• Curriculum and Instruction: Instructional materials and practice should support student mastery of 21century skills.

  • Professional Development: Teachers should be provided with effective training and support skills for integrating these skills into classroom.

  • Learning Environments: Where students learn affects what they learn - today's learning environments must support the teaching and learning of 21st century skills.

This is an overall-model regarding teaching and learning. The objectives are evident. Unfortunately these objectives do not include handable specifications for implentation or examples/ BestPractices.

Tuesday, 10 March 2009

the (r)evolution of education and learning

Since the poll and the results offered via the video „A Vision of Students today“ I appreciate the work of Michael Wesch. By chance I discovered a new presentation given by Michael Wesch at the conference "Education Learning Initiative". The title of this amazing presentation is "From the Knowledgeable to the Knowledge-able". It describes the revolution(s) in education -
right now there is one taking place regarding the fast spreading of information by the means of new media tools like flickr, twitter etc. How can we use new media to foster the kinds of communication and community we desire in education? Michael Wesch presents both successful and unsuccessful attempts to integrate emerging technologies into the classroom to create a rich virtual learning environment.

His main points are:

  • learning has to be fun!

  • etwas Infrage-stellen muss das Bildungssystem zulassen, da es gut für die Kreativität und fürs Lernen selbst ist

  • we have to teach HOW to think

  • „it’s all about asking good questions“ => in Michael Wesch's opinion there is a a snificance-crisis for years now: the students ask "How much do I have to do to get my credits/ mark? (!)

  • But more important is:
  • to learn is to aquire information,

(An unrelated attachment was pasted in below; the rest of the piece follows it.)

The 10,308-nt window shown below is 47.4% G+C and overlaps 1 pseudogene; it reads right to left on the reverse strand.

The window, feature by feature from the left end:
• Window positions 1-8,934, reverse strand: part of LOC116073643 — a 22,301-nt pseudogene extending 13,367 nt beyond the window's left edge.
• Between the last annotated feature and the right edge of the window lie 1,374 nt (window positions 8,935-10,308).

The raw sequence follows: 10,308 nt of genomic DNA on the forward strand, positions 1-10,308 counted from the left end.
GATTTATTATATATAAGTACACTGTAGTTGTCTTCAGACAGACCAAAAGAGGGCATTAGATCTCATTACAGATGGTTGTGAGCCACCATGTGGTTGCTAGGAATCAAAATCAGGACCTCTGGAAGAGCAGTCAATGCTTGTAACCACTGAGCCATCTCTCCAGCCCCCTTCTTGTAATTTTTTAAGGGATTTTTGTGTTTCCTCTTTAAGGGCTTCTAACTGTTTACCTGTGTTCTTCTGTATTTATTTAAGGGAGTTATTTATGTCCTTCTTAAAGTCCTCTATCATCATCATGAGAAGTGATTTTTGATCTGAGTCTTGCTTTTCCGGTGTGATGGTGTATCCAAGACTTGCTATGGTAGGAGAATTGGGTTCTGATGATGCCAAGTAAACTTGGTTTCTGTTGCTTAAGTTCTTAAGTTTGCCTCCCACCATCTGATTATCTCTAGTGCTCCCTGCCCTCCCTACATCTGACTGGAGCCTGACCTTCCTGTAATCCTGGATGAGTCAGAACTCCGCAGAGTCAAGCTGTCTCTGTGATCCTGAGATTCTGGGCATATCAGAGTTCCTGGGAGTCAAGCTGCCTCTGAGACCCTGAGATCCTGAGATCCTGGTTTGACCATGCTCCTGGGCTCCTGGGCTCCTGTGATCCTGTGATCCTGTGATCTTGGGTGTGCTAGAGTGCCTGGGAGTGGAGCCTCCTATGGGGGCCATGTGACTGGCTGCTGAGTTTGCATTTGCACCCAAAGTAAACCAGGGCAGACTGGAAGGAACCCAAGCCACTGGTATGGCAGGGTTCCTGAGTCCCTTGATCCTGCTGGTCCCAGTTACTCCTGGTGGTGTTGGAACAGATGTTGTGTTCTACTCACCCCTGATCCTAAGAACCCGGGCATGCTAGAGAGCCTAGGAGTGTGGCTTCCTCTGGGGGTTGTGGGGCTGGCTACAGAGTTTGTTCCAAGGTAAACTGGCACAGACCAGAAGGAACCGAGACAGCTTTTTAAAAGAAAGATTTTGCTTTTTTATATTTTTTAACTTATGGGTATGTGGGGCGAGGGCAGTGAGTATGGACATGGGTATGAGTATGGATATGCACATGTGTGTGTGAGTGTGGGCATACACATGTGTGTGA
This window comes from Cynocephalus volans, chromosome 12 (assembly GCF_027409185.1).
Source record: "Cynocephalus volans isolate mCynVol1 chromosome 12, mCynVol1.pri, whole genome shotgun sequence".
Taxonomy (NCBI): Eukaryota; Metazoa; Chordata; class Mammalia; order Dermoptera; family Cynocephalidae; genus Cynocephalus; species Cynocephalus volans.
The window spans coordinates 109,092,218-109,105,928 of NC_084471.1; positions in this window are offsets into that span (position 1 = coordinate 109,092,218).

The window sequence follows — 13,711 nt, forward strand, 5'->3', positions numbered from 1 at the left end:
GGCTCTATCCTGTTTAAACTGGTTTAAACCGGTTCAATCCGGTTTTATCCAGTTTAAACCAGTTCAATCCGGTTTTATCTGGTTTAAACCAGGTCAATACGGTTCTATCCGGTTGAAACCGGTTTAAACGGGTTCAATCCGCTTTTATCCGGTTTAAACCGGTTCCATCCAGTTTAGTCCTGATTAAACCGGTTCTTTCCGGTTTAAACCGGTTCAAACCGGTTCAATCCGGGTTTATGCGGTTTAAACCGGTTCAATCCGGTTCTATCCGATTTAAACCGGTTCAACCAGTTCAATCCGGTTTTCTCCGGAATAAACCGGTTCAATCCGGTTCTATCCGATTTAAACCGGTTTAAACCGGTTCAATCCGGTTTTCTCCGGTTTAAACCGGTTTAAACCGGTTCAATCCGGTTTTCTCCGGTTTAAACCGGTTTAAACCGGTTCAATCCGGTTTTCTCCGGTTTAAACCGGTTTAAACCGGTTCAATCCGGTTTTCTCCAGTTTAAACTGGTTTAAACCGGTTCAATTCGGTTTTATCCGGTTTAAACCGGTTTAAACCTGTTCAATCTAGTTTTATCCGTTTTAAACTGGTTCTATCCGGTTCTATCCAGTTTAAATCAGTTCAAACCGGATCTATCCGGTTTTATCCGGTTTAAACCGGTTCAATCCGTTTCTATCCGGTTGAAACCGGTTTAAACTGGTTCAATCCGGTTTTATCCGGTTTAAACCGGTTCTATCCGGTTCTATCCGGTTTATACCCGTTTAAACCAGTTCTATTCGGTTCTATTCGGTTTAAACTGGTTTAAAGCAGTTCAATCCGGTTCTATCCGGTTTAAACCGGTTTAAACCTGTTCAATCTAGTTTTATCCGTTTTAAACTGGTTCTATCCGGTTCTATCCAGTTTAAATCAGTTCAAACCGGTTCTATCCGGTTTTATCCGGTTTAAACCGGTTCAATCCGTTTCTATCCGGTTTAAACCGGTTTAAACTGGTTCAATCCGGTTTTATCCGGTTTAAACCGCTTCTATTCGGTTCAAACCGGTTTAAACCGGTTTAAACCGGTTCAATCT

• to learn is to SHARE, DISCUSS, CRITIQUING information and in the end CREATE new information: it’s about creating meaningful connections

  • => to learn is to create … significance

  • Regarding the students' habit it's important to ask ourselves:
  • How can we create significance? How can we create meaningful connections?
  • How can we create students who can create meaningful connections?

The last one made me think of "Re-Brainwashing" ;)
In my opinion students forgot the significance of learning because they are not any more able to see the linkage to their lives caused by the more and more performance-oriented world.

To change students' habits we have to:

  • engage real problems (that really matter to students)

  • engage it with students

  • recognize and harness the existing media environment so that students can recognize and harness them as well

Regarding the last point he stresses that there are no digital natives! (all the new services are at most only 4 years old)
To give a practical insight how to use new media tools he shows examples from his work as a professor at KSU.
After that Michael Wesch asks more critical questions

  • how to get students to better work together on real projects?

  • who is smarter: me or my students?